The company last had a major recall in 2005, when it called back 2.2 vehicles, including 1 million trucks. In all, the National Highway Traffic Safety Administration reports, the industry recalled around 18 million vehicles that year.
Last year, Toyota recalled 766,000 trucks and SUVs, including 160,000 Tundras whose front seats didn't comply with safety regulations for children. The industry 2006 industry-recall figure fell under 11 million vehicles.
Toyota ranks fifth, and sibling Lexus ranks first in J.D. Power and Associates' 2006 Vehicle Dependability Study, which measures problems with vehicles three years out.
But Art Spinella, of CNW Marketing Research, Bandon, Ore., said recalls will hurt a company whose reputation for quality has been bulletproof.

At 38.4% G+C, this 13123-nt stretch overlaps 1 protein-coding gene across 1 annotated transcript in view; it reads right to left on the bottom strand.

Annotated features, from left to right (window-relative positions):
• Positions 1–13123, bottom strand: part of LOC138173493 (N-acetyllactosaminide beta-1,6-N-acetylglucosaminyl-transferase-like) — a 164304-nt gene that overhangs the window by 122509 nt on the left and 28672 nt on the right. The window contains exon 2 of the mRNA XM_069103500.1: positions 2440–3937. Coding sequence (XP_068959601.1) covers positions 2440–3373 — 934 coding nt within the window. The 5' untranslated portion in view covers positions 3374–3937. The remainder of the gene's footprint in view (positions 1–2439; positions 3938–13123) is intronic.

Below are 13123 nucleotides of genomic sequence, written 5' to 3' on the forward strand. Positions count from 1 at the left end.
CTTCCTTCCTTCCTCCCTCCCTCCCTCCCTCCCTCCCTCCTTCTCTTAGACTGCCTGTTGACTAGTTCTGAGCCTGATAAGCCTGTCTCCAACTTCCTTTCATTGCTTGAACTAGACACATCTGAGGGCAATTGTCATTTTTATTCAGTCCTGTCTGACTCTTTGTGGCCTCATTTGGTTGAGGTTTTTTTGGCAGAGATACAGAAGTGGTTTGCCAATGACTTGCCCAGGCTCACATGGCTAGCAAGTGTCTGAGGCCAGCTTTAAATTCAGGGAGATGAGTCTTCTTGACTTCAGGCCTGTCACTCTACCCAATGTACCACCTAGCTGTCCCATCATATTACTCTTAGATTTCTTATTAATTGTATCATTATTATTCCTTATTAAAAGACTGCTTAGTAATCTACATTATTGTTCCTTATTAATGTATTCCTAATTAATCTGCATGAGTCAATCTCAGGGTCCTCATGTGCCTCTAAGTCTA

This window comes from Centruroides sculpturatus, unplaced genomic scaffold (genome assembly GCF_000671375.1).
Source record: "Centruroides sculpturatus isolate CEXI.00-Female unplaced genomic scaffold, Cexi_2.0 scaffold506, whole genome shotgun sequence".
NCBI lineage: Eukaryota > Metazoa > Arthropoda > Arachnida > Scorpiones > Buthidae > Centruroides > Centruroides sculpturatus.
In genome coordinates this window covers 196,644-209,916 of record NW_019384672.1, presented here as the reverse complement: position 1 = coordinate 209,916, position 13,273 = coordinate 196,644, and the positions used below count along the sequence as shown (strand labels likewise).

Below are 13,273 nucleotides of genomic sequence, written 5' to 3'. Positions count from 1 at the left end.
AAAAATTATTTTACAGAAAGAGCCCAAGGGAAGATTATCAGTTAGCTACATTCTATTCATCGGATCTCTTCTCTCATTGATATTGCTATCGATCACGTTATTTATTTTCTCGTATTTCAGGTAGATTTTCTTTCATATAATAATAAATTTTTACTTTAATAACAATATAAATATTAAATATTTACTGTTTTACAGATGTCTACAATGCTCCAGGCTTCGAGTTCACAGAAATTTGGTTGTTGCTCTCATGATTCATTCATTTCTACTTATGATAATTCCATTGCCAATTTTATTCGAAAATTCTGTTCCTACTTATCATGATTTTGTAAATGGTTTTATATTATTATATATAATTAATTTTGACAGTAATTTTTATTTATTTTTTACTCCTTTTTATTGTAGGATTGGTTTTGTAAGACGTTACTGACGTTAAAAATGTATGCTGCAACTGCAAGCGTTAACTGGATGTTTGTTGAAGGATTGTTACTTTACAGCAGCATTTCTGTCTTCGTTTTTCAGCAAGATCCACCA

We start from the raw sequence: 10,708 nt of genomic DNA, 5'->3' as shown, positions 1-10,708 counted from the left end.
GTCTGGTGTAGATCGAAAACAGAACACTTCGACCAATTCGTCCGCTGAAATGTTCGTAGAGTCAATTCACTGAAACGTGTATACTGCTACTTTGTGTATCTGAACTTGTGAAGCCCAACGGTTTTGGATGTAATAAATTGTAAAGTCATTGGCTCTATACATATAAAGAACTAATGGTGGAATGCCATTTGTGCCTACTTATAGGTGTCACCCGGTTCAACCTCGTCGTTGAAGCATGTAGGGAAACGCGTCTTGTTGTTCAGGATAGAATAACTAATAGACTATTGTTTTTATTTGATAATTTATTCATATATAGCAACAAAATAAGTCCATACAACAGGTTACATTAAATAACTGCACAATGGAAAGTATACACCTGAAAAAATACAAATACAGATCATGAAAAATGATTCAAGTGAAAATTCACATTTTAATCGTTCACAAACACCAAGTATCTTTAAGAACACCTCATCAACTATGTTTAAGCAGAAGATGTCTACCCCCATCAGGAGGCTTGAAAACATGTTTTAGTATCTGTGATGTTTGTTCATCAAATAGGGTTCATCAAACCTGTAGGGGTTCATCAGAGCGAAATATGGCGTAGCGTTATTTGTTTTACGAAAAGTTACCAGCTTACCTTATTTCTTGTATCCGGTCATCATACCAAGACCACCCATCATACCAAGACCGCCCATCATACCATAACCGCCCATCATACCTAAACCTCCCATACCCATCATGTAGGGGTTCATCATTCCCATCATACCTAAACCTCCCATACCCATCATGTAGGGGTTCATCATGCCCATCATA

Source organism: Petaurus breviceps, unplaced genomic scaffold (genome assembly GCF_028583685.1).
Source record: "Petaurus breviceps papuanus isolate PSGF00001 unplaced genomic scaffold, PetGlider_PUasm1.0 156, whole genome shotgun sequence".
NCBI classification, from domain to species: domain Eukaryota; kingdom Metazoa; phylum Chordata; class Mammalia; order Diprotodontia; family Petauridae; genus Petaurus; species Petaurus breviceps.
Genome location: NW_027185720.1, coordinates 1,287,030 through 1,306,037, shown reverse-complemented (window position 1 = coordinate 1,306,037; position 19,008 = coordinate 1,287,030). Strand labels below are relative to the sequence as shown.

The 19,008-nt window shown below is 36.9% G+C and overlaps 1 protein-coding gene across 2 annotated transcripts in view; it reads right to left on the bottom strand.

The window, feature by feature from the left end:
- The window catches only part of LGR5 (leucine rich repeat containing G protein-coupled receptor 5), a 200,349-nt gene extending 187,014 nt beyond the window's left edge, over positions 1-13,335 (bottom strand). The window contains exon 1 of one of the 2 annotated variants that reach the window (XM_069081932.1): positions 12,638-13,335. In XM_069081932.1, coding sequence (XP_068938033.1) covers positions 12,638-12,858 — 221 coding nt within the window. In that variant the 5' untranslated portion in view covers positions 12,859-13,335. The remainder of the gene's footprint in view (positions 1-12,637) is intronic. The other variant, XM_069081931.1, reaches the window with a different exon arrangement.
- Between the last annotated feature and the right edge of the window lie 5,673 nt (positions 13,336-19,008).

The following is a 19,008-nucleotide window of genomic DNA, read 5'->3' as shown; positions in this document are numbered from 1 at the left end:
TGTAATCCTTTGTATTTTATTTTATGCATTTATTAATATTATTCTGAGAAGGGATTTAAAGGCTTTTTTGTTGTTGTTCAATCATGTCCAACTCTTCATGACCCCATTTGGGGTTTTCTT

"We have already started to see some of the perceptions of Toyota deteriorate because of this kind of stuff--problems with Tacoma, Tundra, and Prius," he said. "Little things, but I think one thing that has hurt them the most is seeing Hyundai beating them in a couple of major categories" in the J.D. Power Initial Quality Study, which measures new vehicle quality.
"Many focus groups thought that was a fluke, but when it happened two years in a row it changed from a fluke to an eye-opener," he added.
"It's little things, and that's what hurt [consumer perception of] GM--one little thing after another."
Timing of the Tundra recall is particularly unfortunate because Toyota is mounting one of its largest marketing efforts ever as it rolls out a new full-sized version of the pickup.